The following article about dealing with the holidays was written by
Gregg C., a counselor with the Crossroads Centre in Antigua, West
Indies. Excerpted from About.com

Dangerous Times for the Newly Sober

The holidays (Thanksgiving, Christmas, and New Year's) can be a time of
great joy and celebration, or a time of great pain, sorrow and
depression. These can be particularly dangerous times for people who
are in recovery, especially those in early recovery.

Drinking and using substances were ways that we celebrated the joy, or
medicated the pain. What the holidays mean to us and how we participate
in them might help us to remain clean and sober.

An Essential Part of Recovery

Thanksgiving has its roots in the end of the growing season, where
people would gather what they grew and take stock of their harvest. In
the United States, we think about the Indians and early settlers,
sharing their food with each other.

Thanksgiving is usually a time when we get together with family and
friends, to share our food and company with each other. This is not any
different than what we learn in recovery. We take stock of what we have
and are grateful for it. Remember, "A grateful heart will never drink."
We then share what we have with others. This is an essential part of
recovery.

Celebrate Life!

Christmas seems to be the combination of a number of beliefs and
rituals adopted from many people. However, most people, at least of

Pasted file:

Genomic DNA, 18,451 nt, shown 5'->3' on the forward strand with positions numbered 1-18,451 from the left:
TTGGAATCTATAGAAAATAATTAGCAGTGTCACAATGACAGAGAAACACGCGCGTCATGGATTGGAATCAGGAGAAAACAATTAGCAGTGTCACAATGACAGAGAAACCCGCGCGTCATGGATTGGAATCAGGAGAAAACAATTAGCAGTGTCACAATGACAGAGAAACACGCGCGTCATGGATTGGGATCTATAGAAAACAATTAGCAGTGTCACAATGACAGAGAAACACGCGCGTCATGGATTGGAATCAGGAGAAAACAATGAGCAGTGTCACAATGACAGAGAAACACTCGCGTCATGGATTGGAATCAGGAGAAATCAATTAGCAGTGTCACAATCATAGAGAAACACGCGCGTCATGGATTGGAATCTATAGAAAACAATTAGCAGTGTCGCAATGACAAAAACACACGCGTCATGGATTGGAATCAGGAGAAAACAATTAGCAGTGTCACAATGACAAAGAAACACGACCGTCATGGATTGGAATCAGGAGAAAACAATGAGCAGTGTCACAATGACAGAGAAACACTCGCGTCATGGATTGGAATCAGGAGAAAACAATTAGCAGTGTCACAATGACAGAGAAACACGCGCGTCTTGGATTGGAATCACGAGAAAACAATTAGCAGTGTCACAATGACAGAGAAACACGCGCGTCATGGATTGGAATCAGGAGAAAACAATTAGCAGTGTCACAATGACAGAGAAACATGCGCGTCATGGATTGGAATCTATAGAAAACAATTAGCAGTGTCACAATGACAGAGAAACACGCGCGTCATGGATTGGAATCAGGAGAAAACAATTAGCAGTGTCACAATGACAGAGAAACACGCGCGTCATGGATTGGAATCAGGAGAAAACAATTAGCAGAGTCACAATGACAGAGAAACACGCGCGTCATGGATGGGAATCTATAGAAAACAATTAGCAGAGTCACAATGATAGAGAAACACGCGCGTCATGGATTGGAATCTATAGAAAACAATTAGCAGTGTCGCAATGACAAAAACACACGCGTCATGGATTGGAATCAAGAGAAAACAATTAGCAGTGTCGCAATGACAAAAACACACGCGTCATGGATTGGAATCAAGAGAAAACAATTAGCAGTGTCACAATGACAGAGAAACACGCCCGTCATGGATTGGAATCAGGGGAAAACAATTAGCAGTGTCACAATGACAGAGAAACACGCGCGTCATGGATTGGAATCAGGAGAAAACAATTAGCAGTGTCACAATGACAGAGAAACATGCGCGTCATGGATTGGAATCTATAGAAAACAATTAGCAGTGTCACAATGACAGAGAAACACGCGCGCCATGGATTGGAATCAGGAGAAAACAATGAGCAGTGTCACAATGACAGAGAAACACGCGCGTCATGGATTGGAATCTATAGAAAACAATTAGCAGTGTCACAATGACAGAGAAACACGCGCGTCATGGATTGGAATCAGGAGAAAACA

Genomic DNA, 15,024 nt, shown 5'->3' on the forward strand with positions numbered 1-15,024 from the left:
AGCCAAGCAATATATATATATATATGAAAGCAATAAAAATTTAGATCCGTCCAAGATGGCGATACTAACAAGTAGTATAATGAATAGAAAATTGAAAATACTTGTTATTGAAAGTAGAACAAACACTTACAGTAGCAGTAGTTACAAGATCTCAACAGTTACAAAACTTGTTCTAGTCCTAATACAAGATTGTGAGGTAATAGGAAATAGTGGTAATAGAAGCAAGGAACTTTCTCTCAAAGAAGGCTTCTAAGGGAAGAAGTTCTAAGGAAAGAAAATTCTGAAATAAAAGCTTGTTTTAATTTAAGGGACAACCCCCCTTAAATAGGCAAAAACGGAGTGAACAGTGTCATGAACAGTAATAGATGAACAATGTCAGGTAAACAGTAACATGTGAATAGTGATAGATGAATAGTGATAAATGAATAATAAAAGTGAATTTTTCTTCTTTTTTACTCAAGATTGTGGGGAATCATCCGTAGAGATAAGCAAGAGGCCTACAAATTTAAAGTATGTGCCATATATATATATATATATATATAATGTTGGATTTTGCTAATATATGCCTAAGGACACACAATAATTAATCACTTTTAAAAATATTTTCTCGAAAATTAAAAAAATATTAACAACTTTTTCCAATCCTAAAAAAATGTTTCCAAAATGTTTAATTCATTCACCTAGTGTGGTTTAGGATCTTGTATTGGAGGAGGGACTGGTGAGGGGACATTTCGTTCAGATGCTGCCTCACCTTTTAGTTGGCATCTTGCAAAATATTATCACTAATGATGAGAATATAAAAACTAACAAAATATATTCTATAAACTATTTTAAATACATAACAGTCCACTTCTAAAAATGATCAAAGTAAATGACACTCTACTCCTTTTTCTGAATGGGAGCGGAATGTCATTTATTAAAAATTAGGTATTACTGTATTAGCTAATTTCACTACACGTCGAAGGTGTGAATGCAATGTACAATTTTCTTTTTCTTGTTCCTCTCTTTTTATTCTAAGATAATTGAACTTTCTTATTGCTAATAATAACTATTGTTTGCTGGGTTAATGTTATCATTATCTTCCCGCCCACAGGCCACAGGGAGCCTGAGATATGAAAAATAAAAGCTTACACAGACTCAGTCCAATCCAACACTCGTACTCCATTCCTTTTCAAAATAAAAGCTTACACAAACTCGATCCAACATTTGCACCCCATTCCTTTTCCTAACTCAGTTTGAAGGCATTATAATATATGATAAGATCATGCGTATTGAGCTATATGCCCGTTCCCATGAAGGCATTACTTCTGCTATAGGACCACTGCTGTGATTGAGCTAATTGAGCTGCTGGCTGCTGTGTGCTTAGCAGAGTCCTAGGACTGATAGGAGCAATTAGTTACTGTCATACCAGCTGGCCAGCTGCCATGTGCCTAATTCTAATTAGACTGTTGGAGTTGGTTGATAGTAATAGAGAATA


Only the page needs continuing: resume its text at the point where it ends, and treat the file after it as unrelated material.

Christian beliefs, celebrate the birth of Jesus Christ. He was someone
who wrestled with his spirituality and humanity. Sound familiar?

When we were drinking or drugging, we were moving quickly towards death
and were engaged in destruction. Christmas can be a celebration of life
and creation instead. We celebrate life, a birth, on Christmas. We can
learn the rewards of embracing our spirituality and humanity.

Letting Go of the Past

New Year's is a letting go of the past year and embracing the new one.
It is depicted, sometimes in a comical way, as Father Time handing the
baton of a new year to a young baby. In a way, isn't this what recovery
is? Our old addicted life handing the reigns over to our new recovering
self? A common practice around this time is New Year's resolutions.

Of course, most of these are broken in a short period of time. However,
for alcoholics and addicts, to break our resolution to remain clean and
sober is to die. And that is the good news. We usually live a life of
destruction until that happens. Let's make that resolution to remain
clean and sober, and to do what is necessary to achieve that.

Ask For Help

There are many specific strategies or "tools" to increase our ability
to remain sober and clean through the holidays. Ask your sponsor or
others in recovery how they do it. Get support from your family and
friends. Tell them that recovery is important and you need their help.
There are a number of books or articles that contain helpful hints.

The Internet is a great resource for finding suggestions or people that
can support you during the holidays. Try helping someone else in need.
As they say in the 12-step programs, "Don't drink or drug, go to
meetings, ask for help." KISS (Keep It Simply Spiritual).

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